Navigating a Contactless Post-COVID World: 4 Things Operators Should Consider as They Build A Reopening Strategy
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After coming back from four days in Houston for HITEC 2018, it’s apparent that tech in the hospitality sector is hotter than ever. From in-room tablets and app-powered rooms keys, to guest management platforms and secure wi-fi networks, it’s never been a more exciting time to be a hospitality technology company.
Here’s a snapshot of what management solutions are top of mind for hoteliers in 2018 and beyond.
This year, GDPR was the topic on the tip of everyone’s tongues. As a business that spent months preparing for GDPR by enhancing product features to ensure our international client base was compliant, this was a topic that came up over and over again in conversations at the conference. In fact, ‘Are you GDPR compliant?’ and ‘How do you keep guest data safe?’ were two of the most frequently asked questions at our booth. Even now that the dust has settled on the mad dash to comply with the new regulations, it’s still a concern for hotels bringing on new technologies, especially those with big international traveler bases.
However, in an era of hackers and security breaches, hoteliers are not only thinking about how they store data, and what information they capture on their guests, but also how to prevent identity and credit card theft. In fact, some of the most popular booths at the show were ones that focused on cybersecurity, credit card fraud and platforms to keep guest data under lock and key. As a modern traveler, we should no longer be worried about keeping our valuables hidden in a safe, but about all the data we’re inadvertently sharing simply by logging on to the hotel Wi-Fi network. With cyber crime damages expected to cost the world $6 trillion annually by 2021, this is an area of hospitality that will continue to be a hot topic as more hotels fall victim to malware, phishing and other security concerns, and we can expect to see more news coming from this space in the near future.
Hotels are good at tracking guest room nights, with U.S. brands like Marriott, Hyatt and Hilton leading the charge with robust guest loyalty programs. However, it's a necessity in 2018 to not only track your room nights, but also F&B spend, operational efficiency and much more across your property. Historically, these individual streams of data have been siloed; today, that’s no longer a viable solution for hoteliers. To survive in this competitive economic climate, hoteliers must look at connected, open, cloud-based solutions that allowed them to acquire, engage and understand their guests across all areas of their property -- from rooms and restaurants to back of house.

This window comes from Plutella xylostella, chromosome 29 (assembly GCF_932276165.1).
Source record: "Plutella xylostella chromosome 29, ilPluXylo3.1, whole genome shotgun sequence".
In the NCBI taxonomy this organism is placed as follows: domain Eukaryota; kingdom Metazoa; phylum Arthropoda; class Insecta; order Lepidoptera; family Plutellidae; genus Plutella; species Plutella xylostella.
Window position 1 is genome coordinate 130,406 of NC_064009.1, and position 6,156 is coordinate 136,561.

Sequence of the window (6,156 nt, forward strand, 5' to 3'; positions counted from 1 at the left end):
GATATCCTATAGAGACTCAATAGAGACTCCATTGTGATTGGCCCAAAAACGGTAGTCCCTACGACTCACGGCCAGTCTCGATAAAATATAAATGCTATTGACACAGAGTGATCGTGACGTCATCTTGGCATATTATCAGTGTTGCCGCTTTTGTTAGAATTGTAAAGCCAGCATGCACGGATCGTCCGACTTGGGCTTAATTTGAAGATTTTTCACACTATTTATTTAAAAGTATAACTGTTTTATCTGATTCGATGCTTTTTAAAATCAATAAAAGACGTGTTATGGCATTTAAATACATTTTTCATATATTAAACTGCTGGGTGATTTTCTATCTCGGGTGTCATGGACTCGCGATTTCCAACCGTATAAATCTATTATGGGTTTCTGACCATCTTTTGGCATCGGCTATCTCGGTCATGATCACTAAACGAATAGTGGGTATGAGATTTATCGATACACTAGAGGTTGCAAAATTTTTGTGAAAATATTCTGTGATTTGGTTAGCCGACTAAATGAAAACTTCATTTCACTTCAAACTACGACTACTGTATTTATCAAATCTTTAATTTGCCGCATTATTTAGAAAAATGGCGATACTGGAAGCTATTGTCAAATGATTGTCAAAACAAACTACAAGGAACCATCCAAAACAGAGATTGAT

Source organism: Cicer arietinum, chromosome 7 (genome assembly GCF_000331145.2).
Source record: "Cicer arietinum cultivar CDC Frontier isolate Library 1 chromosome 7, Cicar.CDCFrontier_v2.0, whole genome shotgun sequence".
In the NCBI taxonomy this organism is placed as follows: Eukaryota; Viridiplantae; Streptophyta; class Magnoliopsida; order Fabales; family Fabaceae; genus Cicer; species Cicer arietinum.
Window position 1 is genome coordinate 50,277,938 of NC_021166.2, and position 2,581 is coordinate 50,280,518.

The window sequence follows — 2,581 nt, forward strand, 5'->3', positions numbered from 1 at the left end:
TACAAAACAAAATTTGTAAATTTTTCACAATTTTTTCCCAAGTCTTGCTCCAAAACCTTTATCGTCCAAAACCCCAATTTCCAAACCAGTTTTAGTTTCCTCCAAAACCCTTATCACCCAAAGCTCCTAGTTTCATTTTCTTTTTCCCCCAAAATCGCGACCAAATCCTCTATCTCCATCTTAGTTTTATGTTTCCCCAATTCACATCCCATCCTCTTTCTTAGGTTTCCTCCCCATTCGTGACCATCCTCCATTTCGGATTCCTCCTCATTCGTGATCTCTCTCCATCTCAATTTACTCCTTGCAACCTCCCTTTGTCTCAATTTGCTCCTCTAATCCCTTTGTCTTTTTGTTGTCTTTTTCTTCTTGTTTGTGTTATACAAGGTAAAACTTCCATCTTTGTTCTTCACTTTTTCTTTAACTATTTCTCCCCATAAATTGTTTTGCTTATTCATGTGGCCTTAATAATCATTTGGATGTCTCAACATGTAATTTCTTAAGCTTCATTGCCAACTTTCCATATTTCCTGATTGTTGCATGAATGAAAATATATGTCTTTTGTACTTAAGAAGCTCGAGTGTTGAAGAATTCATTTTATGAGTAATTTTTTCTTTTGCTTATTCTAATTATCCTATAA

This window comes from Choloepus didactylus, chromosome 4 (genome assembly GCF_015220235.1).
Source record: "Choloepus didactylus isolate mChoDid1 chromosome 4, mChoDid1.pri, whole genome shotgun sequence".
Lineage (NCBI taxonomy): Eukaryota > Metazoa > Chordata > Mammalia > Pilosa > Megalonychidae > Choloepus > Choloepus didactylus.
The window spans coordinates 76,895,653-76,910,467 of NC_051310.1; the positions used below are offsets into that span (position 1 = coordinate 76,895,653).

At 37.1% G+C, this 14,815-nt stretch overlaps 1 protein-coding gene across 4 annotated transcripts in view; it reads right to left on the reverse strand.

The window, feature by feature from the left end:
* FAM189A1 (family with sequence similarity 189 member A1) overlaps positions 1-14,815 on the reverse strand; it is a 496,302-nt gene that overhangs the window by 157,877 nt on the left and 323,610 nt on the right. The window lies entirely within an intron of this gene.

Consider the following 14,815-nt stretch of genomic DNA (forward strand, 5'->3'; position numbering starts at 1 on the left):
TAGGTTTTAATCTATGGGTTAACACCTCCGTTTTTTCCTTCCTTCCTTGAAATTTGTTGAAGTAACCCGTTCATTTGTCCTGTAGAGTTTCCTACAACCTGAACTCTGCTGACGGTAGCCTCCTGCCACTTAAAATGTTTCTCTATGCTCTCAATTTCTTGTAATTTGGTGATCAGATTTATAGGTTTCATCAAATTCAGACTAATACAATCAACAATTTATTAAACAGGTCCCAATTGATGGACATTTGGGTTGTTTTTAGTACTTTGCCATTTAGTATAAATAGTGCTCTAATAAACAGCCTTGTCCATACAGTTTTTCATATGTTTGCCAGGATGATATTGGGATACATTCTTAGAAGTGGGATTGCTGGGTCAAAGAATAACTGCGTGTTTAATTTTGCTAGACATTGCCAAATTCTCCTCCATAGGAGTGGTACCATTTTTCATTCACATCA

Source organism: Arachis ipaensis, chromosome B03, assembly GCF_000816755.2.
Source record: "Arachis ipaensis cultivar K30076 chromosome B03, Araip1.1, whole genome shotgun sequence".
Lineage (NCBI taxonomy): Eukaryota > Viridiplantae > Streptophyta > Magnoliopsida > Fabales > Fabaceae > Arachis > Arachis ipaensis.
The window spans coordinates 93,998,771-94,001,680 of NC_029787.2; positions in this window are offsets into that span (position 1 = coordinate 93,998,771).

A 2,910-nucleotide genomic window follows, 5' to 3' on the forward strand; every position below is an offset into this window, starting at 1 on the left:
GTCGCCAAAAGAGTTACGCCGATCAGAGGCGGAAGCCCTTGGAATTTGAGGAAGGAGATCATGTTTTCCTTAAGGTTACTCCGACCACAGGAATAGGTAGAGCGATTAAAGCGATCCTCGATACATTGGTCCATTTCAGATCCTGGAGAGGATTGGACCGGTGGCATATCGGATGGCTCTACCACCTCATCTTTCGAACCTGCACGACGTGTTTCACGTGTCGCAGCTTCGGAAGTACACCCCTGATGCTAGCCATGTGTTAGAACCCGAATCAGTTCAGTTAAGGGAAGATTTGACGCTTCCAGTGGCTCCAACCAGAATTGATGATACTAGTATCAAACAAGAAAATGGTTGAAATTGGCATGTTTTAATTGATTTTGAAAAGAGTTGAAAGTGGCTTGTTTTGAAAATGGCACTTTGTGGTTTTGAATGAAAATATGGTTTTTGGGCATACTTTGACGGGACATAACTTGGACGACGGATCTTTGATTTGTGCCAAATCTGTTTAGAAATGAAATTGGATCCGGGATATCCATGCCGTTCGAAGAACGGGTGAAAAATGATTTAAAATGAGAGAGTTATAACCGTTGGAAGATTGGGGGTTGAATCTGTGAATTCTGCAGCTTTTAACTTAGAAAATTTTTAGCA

Quite simply, the companies that are open to partnerships and direct integrations across all hospitality sectors will win. Hoteliers no longer want to run their property off 15 systems, or individually train their staff to pull guest data out of each of those platforms. Connected properties that allow data to flow between all their operational systems are the ones that are able to execute on personalization at scale, and, ultimately, provide a better experience to their guests. When you’re not thinking about how to access the data, only how to leverage it, that’s where these insights becomes a powerful tool to offer the highest level of hospitality to guests.
Have you walked into a hotel room recently, and seen an iHome with an old iPhone charging base sitting next to the bed? Or tried to use a flat screen TV to navigate through information about the property? The experience leaves much to be desired. One of the first touch points a guest has at your property is entering their room for the first time, and by having outdated technology, you’re already showing them you don’t care about their in-room experience.
The good news is that there are many companies thinking about ways to improve guest experience, whether through in-room tablets and apps, or smart mirrors and voice-controlled devices. Guests of the future value using technology to interact with your property: whether it’s to check out the room service menu, order more towels, change the temperature in their room or reach out to the concierge for a last-minute restaurant reservation. But, as operators, you have to ensure you have the right balance of technology that doesn’t overwhelm, but instead complements, the guest experience.
With recent announcements like Marriott bringing Amazon Alexa into their guest rooms, the hotels that will win the tech race are those that can incorporate in-room technology in a way that won’t alienate their existing loyal customers, but will be a primary booking driver for the next generation of guests who will expect these amenities and conveniences.
Schedule your demo of SevenRooms today to see the platform used by restaurants worldwide.
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